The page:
psychedelic and avant-garde music from the 1960s to the present
psychedelic and avant-garde music from the 1960s to the present
psychedelic and avant-garde music from the 1960s to the present
psychedelic and avant-garde music from the 1960s to the present
psychedelic and avant-garde music from the 1960s to the present
psychedelic and avant-garde music from the 1960s to the present
psychedelic and avant-garde music from the 1960s to the present
psychedelic and avant-garde music from the 1960s to the present
psychedelic and avant-garde music from the 1960s to the present
psychedelic and avant-garde music from the 1960s to the present
psychedelic and avant-garde music from the 1960s to the present

:Episode One-Hundred Twenty One: 09.21.2018

Artist Title Album
Mt. MountainMoon DesireCosmos Terros
Orions BelteAtlantic SurfingMint
Le_MolThe Sun Like a Sneaky Keyhole View of HellHeads Heads Heads
Jay Glass DubsTemple DubPlegnic
ColleenGood Morning SunshineBabies EP
Popera CosmicAurore CosmicLes Esclaves
Os MutantesCavaleiros NegrosTudo Foi Feito Pelo Sol
Oneness Of JujuIncognitoAfrican Rhythms
Los IniciadosElla Es IntangibleLa Marca De Anubis
Simon FinnJerusalemPass The Distance
Hermann NitschAktion 6Orgien Mysterien Theater: Musik der 135. Aktion, Kuba
7FOFateMoment
Heavenly Music CorporationEnergy PortalLunar Phase
Listen at House of Sound

 

Description

Opening this week's show are Aussies Mt. Mountain (who have a name that's a throwback to early-2000s indie, when every band thought it was the height of cleverness to name themselves [adjective] [noun form of adjective] e.g. Hot Hot Heat, Magic Magicians, etc. To fit this template, I suppose that technically they would have to be the Mountainous Mountains, but Mt. Mountain is close enough) who have a new album coming out in a couple of months, but also had their 2016 debut repressed by Cardinal Fuzz. Their sound reminds me of The Black Angels covering Sleep (a la fellow Australians Buried Feather, who I believe I described as The Black Angels covering Dead Meadow - the Black Angels seem to have a bit of a following Down Under), or possibly the Velvet Underground covering Black Sabbath, depending upon how undiluted by time and reinterpretation you think their influences are. After this we hear some lovely Motorik sounds from Sweden's Orions Belte (whose name needs a [sic] after it, unless it's the case that Swedish doesn't use possessive apostrophes and spells "belt" with a terminal "e") and a compelling take on post-post-rock from Austrians le_mol, the first band played on the Space Program with an underscore in their name. Following this is Jay Glass Dubs, with yet more dub for people who don't necessarily like dub (and for people like me who do like dub but have a tremendous appreciation for his respectful yet novel take on it) and Colleen, whose first EP - which was recorded in 2002 but, like nearly all good avant-garde music sounds like it could have been laid down yesterday - was recently made available to streaming services and online stores.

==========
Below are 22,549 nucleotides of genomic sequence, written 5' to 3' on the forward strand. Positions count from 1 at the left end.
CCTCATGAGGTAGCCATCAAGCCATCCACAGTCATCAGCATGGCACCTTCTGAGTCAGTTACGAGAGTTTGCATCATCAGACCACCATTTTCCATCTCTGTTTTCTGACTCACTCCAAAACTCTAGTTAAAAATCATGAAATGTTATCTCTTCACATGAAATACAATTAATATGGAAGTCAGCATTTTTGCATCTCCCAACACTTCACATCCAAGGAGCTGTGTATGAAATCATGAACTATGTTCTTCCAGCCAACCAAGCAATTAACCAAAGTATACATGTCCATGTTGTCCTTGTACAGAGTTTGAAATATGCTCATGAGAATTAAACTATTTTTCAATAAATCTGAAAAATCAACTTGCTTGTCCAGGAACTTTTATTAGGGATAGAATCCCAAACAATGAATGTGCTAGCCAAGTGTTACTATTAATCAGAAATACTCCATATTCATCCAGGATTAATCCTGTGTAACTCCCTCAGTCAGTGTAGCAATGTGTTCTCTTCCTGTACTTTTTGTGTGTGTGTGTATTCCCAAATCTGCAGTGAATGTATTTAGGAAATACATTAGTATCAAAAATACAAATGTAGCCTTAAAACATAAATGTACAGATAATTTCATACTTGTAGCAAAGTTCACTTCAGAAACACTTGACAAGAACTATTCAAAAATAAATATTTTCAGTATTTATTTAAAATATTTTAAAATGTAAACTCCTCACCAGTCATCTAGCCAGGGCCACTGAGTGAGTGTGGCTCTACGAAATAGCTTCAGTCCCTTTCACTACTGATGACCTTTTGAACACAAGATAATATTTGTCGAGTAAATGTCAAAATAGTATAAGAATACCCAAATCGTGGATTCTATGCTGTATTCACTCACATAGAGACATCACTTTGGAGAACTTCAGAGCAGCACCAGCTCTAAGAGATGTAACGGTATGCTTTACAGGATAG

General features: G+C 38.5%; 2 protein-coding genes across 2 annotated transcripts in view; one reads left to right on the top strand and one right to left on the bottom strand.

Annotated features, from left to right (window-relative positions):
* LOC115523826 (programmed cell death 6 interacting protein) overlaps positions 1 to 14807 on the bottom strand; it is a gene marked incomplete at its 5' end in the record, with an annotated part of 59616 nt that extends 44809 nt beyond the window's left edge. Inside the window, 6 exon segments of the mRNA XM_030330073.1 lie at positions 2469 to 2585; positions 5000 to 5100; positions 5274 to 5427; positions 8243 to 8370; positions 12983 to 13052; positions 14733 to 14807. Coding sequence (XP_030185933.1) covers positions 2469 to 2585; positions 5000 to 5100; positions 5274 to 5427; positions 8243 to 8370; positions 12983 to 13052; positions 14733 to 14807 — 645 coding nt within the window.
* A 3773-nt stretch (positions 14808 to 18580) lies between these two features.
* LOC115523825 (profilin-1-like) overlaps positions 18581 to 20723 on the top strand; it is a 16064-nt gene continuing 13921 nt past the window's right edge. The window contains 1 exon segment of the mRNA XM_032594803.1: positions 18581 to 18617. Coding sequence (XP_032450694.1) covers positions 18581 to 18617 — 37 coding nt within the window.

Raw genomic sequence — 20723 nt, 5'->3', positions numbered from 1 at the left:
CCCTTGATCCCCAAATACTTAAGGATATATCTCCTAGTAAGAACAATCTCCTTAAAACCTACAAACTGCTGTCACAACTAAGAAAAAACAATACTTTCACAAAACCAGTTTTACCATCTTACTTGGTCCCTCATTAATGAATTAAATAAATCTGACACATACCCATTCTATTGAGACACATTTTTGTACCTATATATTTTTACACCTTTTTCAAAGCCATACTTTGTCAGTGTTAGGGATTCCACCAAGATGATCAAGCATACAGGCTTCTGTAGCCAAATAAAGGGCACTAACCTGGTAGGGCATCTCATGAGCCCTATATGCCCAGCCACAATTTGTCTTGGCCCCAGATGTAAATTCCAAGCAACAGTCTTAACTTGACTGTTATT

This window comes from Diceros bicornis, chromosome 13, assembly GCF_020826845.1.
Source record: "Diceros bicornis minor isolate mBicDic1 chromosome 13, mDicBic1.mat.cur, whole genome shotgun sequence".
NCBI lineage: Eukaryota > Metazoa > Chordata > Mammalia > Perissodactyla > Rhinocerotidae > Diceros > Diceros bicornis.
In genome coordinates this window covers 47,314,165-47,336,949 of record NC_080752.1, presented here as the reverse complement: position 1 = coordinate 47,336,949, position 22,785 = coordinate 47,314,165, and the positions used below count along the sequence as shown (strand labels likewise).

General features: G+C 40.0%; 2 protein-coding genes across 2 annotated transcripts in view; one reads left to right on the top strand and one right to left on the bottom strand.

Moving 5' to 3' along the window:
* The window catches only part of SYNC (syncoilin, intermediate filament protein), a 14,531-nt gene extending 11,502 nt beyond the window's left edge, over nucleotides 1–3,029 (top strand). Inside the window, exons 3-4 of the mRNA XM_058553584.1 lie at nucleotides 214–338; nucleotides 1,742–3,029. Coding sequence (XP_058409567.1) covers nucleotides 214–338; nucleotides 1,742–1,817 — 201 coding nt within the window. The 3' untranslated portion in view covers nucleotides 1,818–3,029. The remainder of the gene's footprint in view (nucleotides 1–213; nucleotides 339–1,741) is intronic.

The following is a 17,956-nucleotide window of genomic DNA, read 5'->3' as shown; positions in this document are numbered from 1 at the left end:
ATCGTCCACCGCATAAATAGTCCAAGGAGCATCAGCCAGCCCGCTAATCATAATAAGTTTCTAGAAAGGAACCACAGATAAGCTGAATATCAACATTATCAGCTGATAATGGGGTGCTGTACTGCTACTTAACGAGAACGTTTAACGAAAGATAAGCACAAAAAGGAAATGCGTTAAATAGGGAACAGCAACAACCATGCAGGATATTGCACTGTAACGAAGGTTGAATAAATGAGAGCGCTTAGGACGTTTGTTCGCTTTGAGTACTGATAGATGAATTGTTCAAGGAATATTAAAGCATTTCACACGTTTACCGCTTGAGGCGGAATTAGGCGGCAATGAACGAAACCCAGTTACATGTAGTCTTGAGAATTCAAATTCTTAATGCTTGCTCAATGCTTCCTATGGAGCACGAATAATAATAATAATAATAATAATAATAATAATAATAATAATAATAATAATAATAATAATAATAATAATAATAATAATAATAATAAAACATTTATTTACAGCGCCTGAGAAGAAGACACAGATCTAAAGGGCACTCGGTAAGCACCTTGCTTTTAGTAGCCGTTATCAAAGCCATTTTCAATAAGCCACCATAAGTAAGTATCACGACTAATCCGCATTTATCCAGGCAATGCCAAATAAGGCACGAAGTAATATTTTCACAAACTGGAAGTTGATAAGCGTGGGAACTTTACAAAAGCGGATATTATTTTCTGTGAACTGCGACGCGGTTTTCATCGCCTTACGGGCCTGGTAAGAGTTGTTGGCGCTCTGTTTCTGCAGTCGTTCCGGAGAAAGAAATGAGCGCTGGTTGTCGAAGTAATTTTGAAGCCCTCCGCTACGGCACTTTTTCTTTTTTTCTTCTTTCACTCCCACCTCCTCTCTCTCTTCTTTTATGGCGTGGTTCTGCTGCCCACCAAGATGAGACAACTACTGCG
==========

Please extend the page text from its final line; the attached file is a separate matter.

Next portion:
The second set begins with Popera Cosmic, generally regarded to be France's first psychedelic band, whose debut album, Les Esclaves, considered an influence on Serge Gainsbourg and Magma, was recently reissued by Finders Keepers. We next hear from Os Mutantes, whose mid-70s output I enjoy, despite the fact that at that point they had only one original member and had all but completely abandoned their Tropicalia-heavy sound (also, because when I was in college in the early 2000s, their Luaka Bop best-of album was nearly inescapable, I have heard far more than enough of their early work). Next we get a dose of psychedelic soul jazz by Oneness of Juju, whose much-sampled debut album was recently reissued (with bonus tracks!) by Strut. Rounding the set out are early-80s Spanish minimal synth weirdos Los Iniciados and outsider psychedelic folkie Simon Finn, whose classic Pass The Distance is being reissued once again (since it really should never go out of print) by Superior Viaduct.

The last set starts with a first for the Space Program: some avant-garde (and in my mind, psychedelic-leaning) classical, by German artist/composer/provocateur Hermann Nitsch. As I say during the air break, I would actually recommend it to fans of Sunn O))) (who I would argue are, at least of late, heavily influenced by neo-classical sounds - see the album they recorded with Scott Walker, for instance). The show then concludes with some ambience from Japanese producer 7FO and 90s ambient revivalists (back when ambient music was consigned to the "new age" section of record stores) Heavenly Music Corporation.